In 2021, Oral Roberts became one of those stereotypical feel-good Cinderella stories of March, one of a plucky underdog making good; one of a small school defying the odds and defeating schools with bigger names and brands and considerably larger budgets. Two years ago, the 15th-seeded Golden Eagles beat Ohio State and Florida on the way to the Sweet 16, and then lost by only two against Arkansas in the Sweet 16 of the South Regional.
This year, Oral Roberts is even better. It enters the tournament with the nation’s longest winning streak, at 17 games. Its 30 victories have set a school record. It didn’t lose once in the Summit League, and advanced to the tournament with a 34-point victory in its conference championship game. The university does not sponsor football, so its men’s basketball team has become its most visible asset, an ambassador for what it represents.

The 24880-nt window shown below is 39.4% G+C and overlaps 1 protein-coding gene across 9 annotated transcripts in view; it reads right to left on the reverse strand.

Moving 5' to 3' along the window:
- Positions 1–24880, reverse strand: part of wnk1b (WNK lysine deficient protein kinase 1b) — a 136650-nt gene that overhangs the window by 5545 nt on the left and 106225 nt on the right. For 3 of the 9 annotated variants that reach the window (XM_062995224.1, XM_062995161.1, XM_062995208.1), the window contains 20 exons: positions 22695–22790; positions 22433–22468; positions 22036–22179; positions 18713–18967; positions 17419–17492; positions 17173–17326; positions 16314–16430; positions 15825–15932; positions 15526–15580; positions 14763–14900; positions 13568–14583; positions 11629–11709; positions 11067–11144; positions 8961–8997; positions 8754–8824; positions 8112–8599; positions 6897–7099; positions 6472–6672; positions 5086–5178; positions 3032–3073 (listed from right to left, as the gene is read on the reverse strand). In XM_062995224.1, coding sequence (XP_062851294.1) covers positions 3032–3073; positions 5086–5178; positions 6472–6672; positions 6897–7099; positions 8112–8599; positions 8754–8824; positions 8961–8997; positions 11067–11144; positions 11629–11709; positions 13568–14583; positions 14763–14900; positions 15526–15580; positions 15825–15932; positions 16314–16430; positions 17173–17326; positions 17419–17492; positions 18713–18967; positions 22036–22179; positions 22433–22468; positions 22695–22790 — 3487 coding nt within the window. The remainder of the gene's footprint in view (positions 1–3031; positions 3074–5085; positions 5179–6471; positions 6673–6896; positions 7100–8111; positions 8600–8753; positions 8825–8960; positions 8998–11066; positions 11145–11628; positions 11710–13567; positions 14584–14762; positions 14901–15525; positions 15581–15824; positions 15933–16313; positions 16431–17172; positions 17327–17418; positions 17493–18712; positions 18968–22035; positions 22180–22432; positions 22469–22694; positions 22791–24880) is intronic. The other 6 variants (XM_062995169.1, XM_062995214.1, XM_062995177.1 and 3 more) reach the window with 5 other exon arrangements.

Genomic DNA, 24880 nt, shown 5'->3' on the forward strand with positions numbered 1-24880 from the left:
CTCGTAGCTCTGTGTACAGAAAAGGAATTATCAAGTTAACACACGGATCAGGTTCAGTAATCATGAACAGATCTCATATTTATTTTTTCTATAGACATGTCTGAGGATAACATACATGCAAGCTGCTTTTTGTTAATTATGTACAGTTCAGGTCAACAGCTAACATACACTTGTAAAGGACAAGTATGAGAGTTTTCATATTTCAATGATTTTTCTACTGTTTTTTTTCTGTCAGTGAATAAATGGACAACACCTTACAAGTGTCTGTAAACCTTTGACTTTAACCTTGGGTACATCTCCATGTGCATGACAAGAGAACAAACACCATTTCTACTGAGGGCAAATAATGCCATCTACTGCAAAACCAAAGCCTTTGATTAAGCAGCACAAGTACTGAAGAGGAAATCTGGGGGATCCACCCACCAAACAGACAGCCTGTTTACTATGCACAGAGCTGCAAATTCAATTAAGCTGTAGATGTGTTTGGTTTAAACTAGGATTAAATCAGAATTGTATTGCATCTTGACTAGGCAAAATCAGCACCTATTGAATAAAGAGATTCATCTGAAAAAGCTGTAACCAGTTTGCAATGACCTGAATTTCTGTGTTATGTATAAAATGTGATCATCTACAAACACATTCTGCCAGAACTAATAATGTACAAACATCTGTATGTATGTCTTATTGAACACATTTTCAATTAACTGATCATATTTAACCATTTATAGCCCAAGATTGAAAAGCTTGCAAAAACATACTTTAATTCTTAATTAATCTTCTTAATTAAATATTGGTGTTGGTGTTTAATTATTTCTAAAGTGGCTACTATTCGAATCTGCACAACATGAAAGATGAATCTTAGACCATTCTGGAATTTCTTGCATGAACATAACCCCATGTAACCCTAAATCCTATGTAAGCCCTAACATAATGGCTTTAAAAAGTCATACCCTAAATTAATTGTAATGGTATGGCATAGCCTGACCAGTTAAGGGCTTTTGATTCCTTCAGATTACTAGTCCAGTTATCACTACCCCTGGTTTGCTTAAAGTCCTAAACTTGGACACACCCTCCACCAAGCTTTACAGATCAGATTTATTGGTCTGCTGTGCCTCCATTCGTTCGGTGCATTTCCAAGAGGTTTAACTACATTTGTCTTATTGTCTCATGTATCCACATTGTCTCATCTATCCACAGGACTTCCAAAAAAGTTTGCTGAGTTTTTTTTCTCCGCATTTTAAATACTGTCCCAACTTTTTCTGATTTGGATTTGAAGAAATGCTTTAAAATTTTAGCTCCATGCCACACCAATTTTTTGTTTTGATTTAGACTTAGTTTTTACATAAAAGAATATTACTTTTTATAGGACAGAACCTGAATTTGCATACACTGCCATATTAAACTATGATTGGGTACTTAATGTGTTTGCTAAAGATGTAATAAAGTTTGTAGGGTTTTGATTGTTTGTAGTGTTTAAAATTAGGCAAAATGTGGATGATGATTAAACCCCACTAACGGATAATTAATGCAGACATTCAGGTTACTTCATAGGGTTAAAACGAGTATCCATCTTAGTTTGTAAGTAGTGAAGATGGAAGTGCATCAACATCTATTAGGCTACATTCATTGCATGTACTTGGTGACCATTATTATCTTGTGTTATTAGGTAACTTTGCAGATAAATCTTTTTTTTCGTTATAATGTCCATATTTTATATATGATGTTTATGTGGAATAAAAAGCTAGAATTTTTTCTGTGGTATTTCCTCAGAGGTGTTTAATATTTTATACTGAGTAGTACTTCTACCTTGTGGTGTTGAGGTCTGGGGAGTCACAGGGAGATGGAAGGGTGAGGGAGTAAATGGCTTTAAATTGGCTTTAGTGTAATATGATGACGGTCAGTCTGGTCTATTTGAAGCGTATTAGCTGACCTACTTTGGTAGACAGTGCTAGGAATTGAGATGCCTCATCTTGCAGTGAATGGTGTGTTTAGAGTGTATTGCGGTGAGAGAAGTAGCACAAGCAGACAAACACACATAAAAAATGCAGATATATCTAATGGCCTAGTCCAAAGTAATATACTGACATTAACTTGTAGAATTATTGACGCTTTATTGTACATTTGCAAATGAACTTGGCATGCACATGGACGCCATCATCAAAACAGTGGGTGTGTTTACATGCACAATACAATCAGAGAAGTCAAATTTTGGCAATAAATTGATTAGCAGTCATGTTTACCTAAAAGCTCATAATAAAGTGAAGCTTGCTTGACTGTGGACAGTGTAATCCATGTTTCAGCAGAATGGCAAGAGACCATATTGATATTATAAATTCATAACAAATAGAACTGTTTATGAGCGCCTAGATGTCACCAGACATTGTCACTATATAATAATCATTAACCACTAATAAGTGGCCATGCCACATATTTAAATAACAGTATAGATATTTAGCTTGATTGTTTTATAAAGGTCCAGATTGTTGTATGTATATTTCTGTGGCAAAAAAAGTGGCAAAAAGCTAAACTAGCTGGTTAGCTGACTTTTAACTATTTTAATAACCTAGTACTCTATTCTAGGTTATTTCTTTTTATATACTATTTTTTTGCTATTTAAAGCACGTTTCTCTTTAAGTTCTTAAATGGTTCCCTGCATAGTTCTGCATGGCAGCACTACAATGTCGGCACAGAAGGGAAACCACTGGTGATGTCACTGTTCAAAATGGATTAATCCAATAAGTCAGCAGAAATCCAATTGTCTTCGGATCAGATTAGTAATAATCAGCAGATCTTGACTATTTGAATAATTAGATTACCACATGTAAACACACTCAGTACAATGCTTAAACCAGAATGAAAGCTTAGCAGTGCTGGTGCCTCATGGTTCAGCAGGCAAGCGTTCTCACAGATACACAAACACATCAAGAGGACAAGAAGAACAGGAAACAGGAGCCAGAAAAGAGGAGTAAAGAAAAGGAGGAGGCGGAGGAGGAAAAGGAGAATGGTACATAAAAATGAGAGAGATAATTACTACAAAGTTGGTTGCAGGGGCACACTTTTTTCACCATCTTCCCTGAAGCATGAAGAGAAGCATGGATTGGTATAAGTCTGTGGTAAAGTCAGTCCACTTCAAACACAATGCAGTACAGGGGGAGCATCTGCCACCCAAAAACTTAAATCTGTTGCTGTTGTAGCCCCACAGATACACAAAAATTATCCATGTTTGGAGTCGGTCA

‘Basketball keeps me occupied’
And what Oral Roberts represents, to its critics, are attitudes of intolerance and exclusion; a place where not all are welcome. There was an irony to Oral Roberts’ arrival on Wednesday at the Amway Center where, on video boards outside, the Orlando Magic advertised Pride Night, scheduled for later this month.
Inside their locker room on Wednesday, the Golden Eagles side-stepped questions about the criticism the university has faced for its anti-LGBTQ stances. The university’s student handbook details how “certain behaviors are expressly prohibited in Scripture and therefore should be avoided by members of the University community.” It lists “any homosexual behavior” alongside “dishonesty,” “backbiting,” “gossip,” “drunkeness” and “immodesty of dress and occult practices.”